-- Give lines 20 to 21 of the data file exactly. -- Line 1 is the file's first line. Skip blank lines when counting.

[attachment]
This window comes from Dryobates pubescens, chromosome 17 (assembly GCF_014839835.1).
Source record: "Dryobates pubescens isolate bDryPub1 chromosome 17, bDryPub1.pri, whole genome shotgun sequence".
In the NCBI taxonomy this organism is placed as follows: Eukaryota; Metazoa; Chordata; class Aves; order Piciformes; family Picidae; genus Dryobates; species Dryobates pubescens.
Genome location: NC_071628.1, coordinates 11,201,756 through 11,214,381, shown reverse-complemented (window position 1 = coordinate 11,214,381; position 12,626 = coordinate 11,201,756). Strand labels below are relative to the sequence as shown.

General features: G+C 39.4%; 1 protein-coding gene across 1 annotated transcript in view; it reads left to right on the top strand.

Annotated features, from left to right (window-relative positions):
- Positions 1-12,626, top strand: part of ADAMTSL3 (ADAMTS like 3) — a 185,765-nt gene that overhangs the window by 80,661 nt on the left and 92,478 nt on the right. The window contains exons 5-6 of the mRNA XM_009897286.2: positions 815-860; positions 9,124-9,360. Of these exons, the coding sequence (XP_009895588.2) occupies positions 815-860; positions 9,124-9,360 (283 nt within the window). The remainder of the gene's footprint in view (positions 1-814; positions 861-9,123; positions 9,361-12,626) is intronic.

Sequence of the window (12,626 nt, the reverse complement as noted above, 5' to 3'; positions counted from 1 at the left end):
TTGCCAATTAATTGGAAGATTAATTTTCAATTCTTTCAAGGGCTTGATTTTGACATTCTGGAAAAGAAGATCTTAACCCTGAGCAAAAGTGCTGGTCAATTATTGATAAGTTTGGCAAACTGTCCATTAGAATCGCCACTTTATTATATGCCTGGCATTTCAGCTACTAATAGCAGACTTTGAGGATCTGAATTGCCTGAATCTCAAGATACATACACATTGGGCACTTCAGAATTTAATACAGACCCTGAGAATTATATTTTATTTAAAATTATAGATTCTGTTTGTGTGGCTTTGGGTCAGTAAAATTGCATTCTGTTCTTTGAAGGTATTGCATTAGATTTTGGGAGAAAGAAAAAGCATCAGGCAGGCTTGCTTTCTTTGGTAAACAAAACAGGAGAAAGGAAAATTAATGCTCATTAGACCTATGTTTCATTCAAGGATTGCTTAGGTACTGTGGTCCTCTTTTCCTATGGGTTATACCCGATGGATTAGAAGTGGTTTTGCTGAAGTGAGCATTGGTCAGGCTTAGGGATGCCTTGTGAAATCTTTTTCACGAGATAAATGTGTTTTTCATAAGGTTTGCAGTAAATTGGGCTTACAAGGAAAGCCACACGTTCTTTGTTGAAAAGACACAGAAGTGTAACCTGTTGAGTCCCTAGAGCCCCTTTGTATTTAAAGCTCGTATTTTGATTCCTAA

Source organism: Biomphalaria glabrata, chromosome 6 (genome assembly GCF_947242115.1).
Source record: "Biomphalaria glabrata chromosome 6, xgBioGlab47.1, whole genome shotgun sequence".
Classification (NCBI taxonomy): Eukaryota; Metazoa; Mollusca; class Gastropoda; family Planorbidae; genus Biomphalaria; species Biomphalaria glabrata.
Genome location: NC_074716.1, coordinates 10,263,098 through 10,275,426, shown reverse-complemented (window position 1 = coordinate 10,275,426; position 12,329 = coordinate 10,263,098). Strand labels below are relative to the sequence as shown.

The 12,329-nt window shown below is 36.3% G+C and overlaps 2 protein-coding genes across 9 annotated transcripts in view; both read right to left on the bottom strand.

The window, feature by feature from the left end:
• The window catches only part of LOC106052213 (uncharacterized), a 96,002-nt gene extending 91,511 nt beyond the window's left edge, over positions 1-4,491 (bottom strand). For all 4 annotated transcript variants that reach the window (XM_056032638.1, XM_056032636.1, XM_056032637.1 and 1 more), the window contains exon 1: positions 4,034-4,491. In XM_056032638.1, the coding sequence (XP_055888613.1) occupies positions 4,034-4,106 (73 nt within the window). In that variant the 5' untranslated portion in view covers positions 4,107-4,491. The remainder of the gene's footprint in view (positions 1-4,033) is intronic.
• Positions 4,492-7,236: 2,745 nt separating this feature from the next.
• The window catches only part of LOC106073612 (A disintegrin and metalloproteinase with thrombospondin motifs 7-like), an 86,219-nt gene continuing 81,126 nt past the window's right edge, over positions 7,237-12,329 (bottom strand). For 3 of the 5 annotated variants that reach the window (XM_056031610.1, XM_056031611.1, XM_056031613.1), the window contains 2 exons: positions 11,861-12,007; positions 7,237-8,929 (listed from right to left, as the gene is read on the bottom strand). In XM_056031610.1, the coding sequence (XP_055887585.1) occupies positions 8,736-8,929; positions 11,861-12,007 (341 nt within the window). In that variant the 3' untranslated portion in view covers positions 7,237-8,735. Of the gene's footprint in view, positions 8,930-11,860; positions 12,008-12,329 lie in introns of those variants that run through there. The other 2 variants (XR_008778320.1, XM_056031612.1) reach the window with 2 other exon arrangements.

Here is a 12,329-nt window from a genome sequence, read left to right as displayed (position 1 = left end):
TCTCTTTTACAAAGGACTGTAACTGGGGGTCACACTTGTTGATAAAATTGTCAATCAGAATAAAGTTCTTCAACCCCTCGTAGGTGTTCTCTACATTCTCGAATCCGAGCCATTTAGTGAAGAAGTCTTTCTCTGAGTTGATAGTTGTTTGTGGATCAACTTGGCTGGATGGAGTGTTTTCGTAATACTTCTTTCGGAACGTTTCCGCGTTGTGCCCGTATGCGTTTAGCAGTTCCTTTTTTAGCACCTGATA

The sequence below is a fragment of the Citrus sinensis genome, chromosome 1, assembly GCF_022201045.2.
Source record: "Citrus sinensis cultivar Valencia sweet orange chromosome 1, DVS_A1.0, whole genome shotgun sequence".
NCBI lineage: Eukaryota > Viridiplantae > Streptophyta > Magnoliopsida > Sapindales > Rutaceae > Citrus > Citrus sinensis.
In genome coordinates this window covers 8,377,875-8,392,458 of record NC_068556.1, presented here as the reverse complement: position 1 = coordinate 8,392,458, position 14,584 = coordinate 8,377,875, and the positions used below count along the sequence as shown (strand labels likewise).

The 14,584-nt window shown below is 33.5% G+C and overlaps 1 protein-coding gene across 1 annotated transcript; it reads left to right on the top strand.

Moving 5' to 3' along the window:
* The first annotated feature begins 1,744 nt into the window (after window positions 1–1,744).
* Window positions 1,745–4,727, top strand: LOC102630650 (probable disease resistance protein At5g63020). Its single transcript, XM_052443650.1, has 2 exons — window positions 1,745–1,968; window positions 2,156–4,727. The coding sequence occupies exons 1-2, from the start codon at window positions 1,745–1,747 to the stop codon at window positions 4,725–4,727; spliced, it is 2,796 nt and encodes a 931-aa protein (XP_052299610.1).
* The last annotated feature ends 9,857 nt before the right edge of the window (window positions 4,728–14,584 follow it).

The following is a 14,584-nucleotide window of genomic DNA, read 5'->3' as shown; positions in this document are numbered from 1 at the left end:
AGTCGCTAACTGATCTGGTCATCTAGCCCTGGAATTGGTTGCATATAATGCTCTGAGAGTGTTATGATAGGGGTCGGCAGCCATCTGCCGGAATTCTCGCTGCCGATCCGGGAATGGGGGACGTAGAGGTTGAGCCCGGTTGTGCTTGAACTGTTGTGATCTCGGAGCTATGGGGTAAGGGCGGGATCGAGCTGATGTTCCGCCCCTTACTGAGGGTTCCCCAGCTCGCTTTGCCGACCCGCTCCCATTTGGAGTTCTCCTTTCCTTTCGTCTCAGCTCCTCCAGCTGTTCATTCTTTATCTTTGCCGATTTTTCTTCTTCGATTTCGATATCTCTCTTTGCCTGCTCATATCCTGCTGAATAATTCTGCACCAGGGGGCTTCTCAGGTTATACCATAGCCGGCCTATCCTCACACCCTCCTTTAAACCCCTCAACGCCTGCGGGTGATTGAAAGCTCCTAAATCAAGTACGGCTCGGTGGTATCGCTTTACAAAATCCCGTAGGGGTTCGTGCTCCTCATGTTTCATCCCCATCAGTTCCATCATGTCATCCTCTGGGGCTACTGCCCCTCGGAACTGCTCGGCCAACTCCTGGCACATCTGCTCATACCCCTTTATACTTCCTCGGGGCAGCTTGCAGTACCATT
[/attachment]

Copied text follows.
TCTCTTTTACAAAGGACTGTAACTGGGGGTCACACTTGTTGATAAAATTGTCAATCAGAATAAAGTTCTTCAACCCCTCGTAGGTGTTCTCTACATTCTCGAATCCGAGCCATTTAGTGAAGAAGTCTTTCTCTGAGTTGATAGTTGTTTGTGGATCAACTTGGCTGGATGGAGTGTTTTCGTAATACTTCTTTCGGAACGTTTCCGCGTTGTGCCCGTATGCGTTTAGCAGTTCCTTTTTTAGCACCTGATA

The sequence below is a fragment of the Citrus sinensis genome, chromosome 1, assembly GCF_022201045.2.